ARNM recognizes College of Nursing educators, teams

The Association of Regulated Nurses of Manitoba (ARNM) recently acknowledged members of the College of Nursing faculty at its 2021 celebration of excellence, an online event held May 13.

Alia accepts her award at a virtual celebration.

Alia Lagace received the Award of Excellence: Education. Lagace is the Year 2 skills and clinical course lead and has been with the college since November 2016.

“I was deeply honored and touched by the nomination and award. I have the privilege of working with and learning from so many expert nurse educators at the College of Nursing and these exceptional colleagues have contributed greatly to my successes, this award included,” she said.  

Dr. Christina West accepts her ARNM award at a virtual ceremony.

Assistant professor Dr. Christina West received the Award of Excellence in Research. Among those she acknowledged were the many graduate students and faculty members from the College of Nursing who had been involved in and supported the graduate student mentorship work at the college.

“I feel very honored to have received this award and am thankful to the College of Nursing nominating committee,” she said. “Research doesn’t ever happen alone, and I am thankful to the clinical and funding partners which have supported my arts-based research on the child and family experience of pediatric hematopoietic stem cell transplant.”

Two of the college’s teams were also honoured with Outstanding Nursing Unit, Program or Interprofessional Team Awards.

Leslie Spillett, Audrey Richard and Tyla Turman were recognized for their work as the team behind Mahkwa omushki kiim: Pathway to Indigenous Nursing Education (PINE), which supports First Nations, Métis and Inuit students entering the bachelor of nursing program. Part of the name, Mahkwa omushki kiim, means “bear medicine” when translated from Ojibway.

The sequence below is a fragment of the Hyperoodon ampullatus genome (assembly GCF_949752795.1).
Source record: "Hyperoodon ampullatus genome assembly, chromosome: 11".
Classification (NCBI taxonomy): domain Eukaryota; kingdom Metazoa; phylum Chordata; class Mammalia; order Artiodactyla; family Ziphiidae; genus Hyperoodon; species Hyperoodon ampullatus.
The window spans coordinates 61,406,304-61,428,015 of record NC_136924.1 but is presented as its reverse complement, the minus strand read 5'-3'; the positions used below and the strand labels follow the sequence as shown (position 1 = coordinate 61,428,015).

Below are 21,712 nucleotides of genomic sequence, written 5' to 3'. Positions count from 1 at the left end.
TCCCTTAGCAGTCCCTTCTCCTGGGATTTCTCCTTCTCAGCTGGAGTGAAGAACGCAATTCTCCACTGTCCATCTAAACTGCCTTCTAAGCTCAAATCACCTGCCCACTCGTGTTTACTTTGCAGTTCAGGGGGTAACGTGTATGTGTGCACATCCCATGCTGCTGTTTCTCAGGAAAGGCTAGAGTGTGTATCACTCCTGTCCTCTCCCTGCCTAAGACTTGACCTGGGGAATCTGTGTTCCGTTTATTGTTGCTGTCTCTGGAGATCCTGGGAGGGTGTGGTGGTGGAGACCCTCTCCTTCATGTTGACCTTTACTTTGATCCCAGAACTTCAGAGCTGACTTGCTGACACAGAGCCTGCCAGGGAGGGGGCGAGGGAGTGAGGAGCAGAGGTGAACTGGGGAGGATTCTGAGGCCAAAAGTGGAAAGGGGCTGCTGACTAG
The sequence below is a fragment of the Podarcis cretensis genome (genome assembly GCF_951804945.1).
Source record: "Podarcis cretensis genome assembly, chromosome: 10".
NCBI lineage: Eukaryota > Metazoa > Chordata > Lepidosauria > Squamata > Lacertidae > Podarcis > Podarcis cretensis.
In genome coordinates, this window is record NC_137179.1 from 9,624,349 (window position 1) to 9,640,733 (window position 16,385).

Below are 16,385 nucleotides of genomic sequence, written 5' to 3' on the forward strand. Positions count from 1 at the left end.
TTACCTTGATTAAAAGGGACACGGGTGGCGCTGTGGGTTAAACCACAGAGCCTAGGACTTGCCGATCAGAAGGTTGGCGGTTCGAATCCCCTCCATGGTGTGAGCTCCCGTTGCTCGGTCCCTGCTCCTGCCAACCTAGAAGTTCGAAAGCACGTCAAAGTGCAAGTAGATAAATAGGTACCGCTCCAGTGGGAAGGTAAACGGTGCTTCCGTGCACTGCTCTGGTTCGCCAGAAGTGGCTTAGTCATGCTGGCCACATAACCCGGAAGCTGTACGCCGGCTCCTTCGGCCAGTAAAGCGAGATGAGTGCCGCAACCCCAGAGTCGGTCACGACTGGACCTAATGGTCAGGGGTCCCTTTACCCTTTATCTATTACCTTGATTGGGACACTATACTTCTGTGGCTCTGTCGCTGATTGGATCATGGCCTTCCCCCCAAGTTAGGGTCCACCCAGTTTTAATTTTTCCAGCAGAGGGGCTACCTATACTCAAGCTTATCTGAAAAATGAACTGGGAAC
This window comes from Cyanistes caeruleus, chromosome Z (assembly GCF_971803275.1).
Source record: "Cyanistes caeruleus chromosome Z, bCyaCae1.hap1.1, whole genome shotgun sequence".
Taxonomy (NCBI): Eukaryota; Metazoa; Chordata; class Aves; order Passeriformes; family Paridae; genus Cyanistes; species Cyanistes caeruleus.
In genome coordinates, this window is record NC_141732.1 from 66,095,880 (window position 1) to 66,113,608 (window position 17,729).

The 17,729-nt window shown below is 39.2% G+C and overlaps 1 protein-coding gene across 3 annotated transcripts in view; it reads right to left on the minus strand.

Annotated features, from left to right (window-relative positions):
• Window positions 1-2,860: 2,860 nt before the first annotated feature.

The Mahkwa omushki kiim: Pathway to Indigenous Nursing Education (PINE) team.
The Mahkwa omushki kiim: Pathway to Indigenous Nursing Education (PINE) team: Leslie Spillett, Audrey Richard and Tyla Turman.

“It is such a great privilege to work with the College of Nursing and to help Indigenous nursing students know that they come from greatness, from peoples who have sophisticated systems of knowledge, medicines, health care and community care,” Spillett said.

Darlene Pierce accepts an award on behalf of the Nurse Practitioner team at a virtual ceremony.

The Nurse Practitioner program team, led by Dr. Darlene Pierce, was also recognized. The program is taught by an interdisciplinary faculty and provides a strong basis in physiology, pathophysiology, pharmacology, advanced health assessment, community health, evidence informed practice and role development.

“To be recognized by our professional body as providing excellence in nurse practitioner education as a team is both an honour and privilege that attests to our dedication to our profession and our students,” Pierce said.